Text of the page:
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RE: [casi] inspections and lifting of sanctions

Dear Daniel,

You are right:

> While this was the intention of the original resolutions, the security
> council can simply decide to change the rules and lift sanctions, yes?

I append a letter that I wrote to the editor of the Boston Globe in response
to a 12 April article that they wrote suggesting that there was a need for

> My question is: are the BBC [and others] simply ignorant, or is it likely
> that sanctions will not be dropped until inspectors have been in Iraq for
> a while? If the former, can we just ignore the media, or will they have
> any impact on policians? If the latter, which countries are likely to
> oppose sanctions-lifting, and what can we do about it?

1. yes, the journalists who report these claims are ignorant.  While there
are a lot of fine details in the Iraq case, this level of ignorance is a bit
surprising to me as it displays a failure to understand a very basic feature
of the UN Charter.  The media should not be ignored: they will misinform
others, including policy makers.  I would start by correcting the outlets
that have made the error.

2. I don't think that anyone in the Security Council knows what steps
they'll be taking next.  The Security Council's authority to take Chapter
VII measures, e.g. use sanctions, derives from its responsibility to uphold
international peace and security.  In 1991, when the sanctions were extended
by SCR 687, it argued that the Iraqi government needed to take certain
steps, including disarmament, to restore international peace and security.
Now, however, Iraq is de facto governed by Occupying Powers, the US and the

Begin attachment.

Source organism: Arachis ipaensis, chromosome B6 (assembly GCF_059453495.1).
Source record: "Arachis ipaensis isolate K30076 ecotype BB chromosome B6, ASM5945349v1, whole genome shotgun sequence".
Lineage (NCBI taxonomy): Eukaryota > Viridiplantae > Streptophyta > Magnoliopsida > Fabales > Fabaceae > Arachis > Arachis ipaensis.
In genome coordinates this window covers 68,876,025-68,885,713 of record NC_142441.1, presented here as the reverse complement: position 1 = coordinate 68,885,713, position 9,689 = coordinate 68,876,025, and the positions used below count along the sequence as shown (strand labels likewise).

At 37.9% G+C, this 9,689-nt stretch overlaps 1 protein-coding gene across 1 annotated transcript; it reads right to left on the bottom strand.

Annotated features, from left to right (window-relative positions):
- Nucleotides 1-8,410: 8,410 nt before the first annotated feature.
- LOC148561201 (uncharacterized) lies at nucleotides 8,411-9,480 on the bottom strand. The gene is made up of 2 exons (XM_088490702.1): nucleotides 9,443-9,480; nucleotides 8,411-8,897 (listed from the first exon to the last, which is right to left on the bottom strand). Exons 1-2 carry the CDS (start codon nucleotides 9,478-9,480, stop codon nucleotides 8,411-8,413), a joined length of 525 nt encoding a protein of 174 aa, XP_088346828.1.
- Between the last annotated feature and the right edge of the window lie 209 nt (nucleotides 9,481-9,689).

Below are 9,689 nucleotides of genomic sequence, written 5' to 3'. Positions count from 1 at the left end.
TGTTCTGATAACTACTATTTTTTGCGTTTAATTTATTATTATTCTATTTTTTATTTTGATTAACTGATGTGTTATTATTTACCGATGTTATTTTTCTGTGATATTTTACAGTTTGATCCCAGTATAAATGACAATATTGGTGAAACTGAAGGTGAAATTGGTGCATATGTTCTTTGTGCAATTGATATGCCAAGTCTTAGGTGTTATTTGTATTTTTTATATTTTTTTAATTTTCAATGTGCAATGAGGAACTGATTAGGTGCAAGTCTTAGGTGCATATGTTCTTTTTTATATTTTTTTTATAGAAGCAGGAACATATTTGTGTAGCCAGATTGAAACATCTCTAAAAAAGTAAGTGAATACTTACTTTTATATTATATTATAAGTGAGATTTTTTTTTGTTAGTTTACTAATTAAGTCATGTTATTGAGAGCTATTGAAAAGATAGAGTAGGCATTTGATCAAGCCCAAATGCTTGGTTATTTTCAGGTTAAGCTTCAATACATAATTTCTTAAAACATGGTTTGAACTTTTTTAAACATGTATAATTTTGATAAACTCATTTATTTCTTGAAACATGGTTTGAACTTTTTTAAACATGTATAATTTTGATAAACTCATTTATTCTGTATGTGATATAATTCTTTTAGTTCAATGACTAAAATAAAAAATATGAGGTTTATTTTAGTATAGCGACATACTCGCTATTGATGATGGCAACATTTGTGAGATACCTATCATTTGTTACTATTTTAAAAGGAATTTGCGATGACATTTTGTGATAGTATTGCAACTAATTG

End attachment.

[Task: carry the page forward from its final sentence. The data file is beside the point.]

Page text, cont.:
UK.  Presumably they would not argue that their rule poses a threat to
international peace and security.  Unless they could argue that non-state
actors in Iraq do, the argument for maintaining Chapter VII measures is
strongly weakened, I think.  My sense is that any threat from non-state
actors would involve transport of weapons or troops across Iraq's borders.
Comprehensive economic sanctions, already a blunt instrument, seem even more
blunt if designed to prevent this.  Border controls seem much more


Colin Rowat

work | Room 406, Department of Economics | The University of Birmingham |
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Dear Editor,

The Security Council diplomats who claimed that sanctions on Iraq cannot be
lifted until Iraq is certified disarmed are mistaken ("Inspections required
to end sanctions, UN says", 12 April).

The UN Charter gives the Council singular freedom of action: it can override
its own previous resolutions and is not bound by precedent.  These unchecked
powers were granted to allow the Council to focus to the greatest extent
possible on its primary responsibility: maintaining international peace and

To impose economic sanctions, the Council must find either a threat to or a
breach of international peace and security.  The Iraqi invasion of Kuwait
was clearly a breach; in 1991, the Council argued that international peace
and security's restoration required sanctions.

Now, though, Iraq will be governed by a body of the US' choosing.  Unless
that body threatens international peace and security, the argument for
non-military sanctions is all but removed.

The US must press to remove non-military sanctions. They have harmed Iraqis
for far too long; retaining them will lead Iraqis to believe that they have
been conquered, not liberated.

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